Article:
There’s not enough water for everyone living here — not by a long shot. But since the drought has stretched on, the San Francisco Public Utilities Commission is experimenting with mixing the water under the city with the water flowing in from Hetch Hetchy — both to keep Hetch Hetchy from emptying out, and to provide the city with some backup in case an earthquake destroys the aqueduct connecting the city to Yosemite.

When you’ve been drinking snow water from a national park, and when you’re a city of what could charitably be described as food snobs, drinking groundwater is a hard sell. While there does not appear to have been any overt pushback to the groundwater plan, and the water mixing won’t begin until the next year or two, the San Francisco Public Utility Commission — which lives in a sleek new building not far from U.N. Plaza that looks like a dot-com office and recycles its own toilet water — took the initiative to organize a blind taste test with several food critics: In one cup, the groundwater mix; in another, the traditional, mostly Hetch Hetchy tap water; in another, regular bottled water.

It was, wrote the Chronicle, a “tasting that could have evoked the joie de vivre of a Napa Valley showroom if it weren’t for the stiff office chairs at the water department and the inherent blandness of the fare.” When the testing results came in, the PUC made note of “the wine critic’s preference for the groundwater blend.”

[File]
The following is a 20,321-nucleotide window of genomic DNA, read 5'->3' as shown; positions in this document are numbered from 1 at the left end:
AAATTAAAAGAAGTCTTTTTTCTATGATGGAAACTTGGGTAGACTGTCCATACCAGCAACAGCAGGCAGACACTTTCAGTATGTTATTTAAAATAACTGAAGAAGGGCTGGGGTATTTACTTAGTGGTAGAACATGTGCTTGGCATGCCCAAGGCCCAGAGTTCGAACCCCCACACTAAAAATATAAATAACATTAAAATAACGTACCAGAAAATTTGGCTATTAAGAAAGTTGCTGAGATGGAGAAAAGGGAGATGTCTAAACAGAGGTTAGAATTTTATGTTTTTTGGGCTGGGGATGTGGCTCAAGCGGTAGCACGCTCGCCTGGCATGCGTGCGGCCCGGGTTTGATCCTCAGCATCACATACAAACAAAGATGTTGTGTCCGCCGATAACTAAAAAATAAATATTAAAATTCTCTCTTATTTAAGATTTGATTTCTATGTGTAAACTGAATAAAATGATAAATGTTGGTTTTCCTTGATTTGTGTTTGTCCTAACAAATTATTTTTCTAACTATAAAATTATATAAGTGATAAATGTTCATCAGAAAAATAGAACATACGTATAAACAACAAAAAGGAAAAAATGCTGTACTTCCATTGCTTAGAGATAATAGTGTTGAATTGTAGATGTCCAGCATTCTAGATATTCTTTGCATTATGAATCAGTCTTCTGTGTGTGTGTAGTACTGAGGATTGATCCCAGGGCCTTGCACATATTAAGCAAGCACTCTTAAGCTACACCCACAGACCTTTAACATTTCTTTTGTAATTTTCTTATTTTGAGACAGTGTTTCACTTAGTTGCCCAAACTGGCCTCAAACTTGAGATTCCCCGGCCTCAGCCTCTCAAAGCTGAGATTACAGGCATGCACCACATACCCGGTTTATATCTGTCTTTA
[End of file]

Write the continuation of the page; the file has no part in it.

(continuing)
Right now, the groundwater that is being collected will be taken from wells dug along the city’s more residential, less industrial western side. The water is rain, mostly, that has filtered down through the dunes that once occupied nearly half of today’s city. Which raises another issue: San Francisco would have been able to catch and store a lot more groundwater before it was paved. Once the city is drinking more locally, will there be more of an incentive to take up concrete in certain parts of the city? Will San Franciscans brag that Golden Gate Park was sound hydrological policy, and not just an attempt to have a park as cool as New York’s?

In times of abundance, the water under the city was an inconvenience and eccentricity — something that, during the rainy season, rose to the surface, drowned park grass, and flooded BART tunnels. But we live in the future now — and in the California of the future, there is no water that won’t be wooed and courted.